“And so this is Christmas, and what have you done? Another year over, and a new one just begun.” – John Lennon
Christmas is wondrous – for those filled with joy.
Christmas is delightful – for those living in the moment.
Christmas is inconvenient – for those feeling overwhelmed.
Christmas is sad – for those missing loved ones.
Christmas is depressing – for those feeling hopeless.
Christmas is so many things to so many people.
The celebration of holy birth of the Savior
The opportunity to gather with family and friends
The exchange of gifts
Christmas egg nog
Christmas tamales (hey, I live in San Antonio)
But shouldn’t Christmas be more personal?
What if Christmas had an even deeper personal meaning in your life, your story, your journey?
Since the late-Eighties, I have studied the works of the late mythologist Joseph Campbell, who spent his life studying the world’s religions and folklore.
One of his key teachings was that during a holiday such as Christmas, we should internalize the story into our own lives.
Not just celebrate the holiday.
But live it.
Thus, since the Christmas miracle involves the birth of the divine into the flesh and the physical world, why not allow the birth of the divine into our bodies, our hearts, our souls?
On this Christmas
and every day…
May you feel, allow and increase the holiness that already exists inside of you and all around you.
And may you know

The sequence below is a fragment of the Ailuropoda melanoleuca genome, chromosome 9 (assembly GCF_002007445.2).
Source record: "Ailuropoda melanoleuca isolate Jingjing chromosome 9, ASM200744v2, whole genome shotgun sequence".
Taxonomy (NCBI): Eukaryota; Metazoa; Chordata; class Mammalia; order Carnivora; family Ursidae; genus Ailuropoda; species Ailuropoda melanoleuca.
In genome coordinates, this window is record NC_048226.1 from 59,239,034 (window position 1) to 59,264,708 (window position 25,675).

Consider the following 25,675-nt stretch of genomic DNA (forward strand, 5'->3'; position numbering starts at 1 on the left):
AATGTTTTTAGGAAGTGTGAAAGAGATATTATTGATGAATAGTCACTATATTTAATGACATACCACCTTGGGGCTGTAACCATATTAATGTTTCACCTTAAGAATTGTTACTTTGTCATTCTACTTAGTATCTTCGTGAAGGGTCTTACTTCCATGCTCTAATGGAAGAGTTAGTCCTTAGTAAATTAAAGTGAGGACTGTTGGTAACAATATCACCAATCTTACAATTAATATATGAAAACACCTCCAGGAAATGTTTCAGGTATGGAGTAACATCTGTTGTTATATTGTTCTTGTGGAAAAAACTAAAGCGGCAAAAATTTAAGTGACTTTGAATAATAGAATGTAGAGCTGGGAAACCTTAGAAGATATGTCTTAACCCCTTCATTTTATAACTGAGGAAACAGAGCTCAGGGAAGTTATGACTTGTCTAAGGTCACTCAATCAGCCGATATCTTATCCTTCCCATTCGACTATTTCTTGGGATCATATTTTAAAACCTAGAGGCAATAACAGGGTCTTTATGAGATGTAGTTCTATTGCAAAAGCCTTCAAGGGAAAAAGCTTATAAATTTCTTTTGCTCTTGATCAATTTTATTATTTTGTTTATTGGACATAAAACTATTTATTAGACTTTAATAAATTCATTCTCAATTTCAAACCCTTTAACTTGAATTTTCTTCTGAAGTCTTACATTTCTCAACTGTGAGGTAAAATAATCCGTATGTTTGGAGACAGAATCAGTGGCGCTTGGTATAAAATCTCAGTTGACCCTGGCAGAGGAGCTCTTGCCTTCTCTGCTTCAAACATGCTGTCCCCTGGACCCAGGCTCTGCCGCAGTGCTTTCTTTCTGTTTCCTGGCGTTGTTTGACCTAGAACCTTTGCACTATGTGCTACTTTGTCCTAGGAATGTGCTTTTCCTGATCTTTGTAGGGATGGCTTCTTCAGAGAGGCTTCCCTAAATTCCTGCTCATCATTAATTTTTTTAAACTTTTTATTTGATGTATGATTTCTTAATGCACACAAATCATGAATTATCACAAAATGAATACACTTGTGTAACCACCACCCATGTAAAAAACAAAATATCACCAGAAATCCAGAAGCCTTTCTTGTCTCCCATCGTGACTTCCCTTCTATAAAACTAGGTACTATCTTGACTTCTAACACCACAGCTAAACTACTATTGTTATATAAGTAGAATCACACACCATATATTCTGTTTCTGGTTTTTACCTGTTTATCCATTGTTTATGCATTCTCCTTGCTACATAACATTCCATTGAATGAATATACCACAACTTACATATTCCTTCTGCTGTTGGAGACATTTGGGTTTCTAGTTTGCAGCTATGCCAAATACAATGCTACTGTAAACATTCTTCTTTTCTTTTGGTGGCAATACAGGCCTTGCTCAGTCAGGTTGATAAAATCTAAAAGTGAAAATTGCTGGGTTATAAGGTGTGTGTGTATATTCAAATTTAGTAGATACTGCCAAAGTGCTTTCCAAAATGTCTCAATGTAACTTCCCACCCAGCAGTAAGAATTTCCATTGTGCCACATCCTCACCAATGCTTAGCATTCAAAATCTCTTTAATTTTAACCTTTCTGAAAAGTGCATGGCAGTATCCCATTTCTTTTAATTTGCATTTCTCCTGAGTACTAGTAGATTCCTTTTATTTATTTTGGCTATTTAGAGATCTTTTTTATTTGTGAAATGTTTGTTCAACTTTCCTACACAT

That every day
Is a miracle.
Joe Cocker has passed away just before Christmas.
He wasn’t Elvis or Michael Jackson or John Lennon.
He wasn’t a superstar. But he was a star, nonetheless.
In my life, he was a transcendent musical force.
His voice and his music have been a part of my personal soundtrack since I begged my older sister Beth to take me to see his “Mad Dogs & Englishmen” documentary in 1971.
I was 10 and my sister was 16. She was going on a date to see the movie. Of course, she didn’t want to take her little brother on the date. Who would?
But I lobbied, begged, and cajoled Beth to take me on her date with Charlie Johnson ( 44 years later, I still remember his name ).
And because she’s never refused anything of her little brother, she took me along to see the movie at the Central Park Fox Theatre in San Antonio. I’m sure her date was thrilled to have me tagging along.
Sitting in the dark theatre, I was mesmerized by the film. Joe Cocker’s passionate, borderline spastic performance blew my 10-year-old mind.
I was hooked.
I got my hands on the “Mad Dogs & Englishmen” LP and listened to it again and again.
Joe Cocker’s heart, his soul, his beautifully unorthodox voice told me…
That if you sing from your heart, your message will resonate with those who should hear it.
We all have a song to sing.
Whether you’re actually singing or metaphorically singing.
If your voice is authentic, people will connect with it.
That’s my takeaway from Joe Cocker…
Sing your song, sing from your heart and the right people will get you.
Rest in Peace, Joe Cocker.
You made magic on Earth, Space Captain.
Do you feel it?
The moment darkness reaches its apex
And the bitter cold evokes your grief
While warmth, light and summer sun
The longer you live
And the seasons change
This frigid darkness
Is merely a fleeting precursor
To the return of the light
Through orbiting spheres
And the dance of all creation
Again and again and again
After countless cold, dark winters
On this Winter Solstice
You choose to embrace the darkness
Knowing that this moment
To the light you need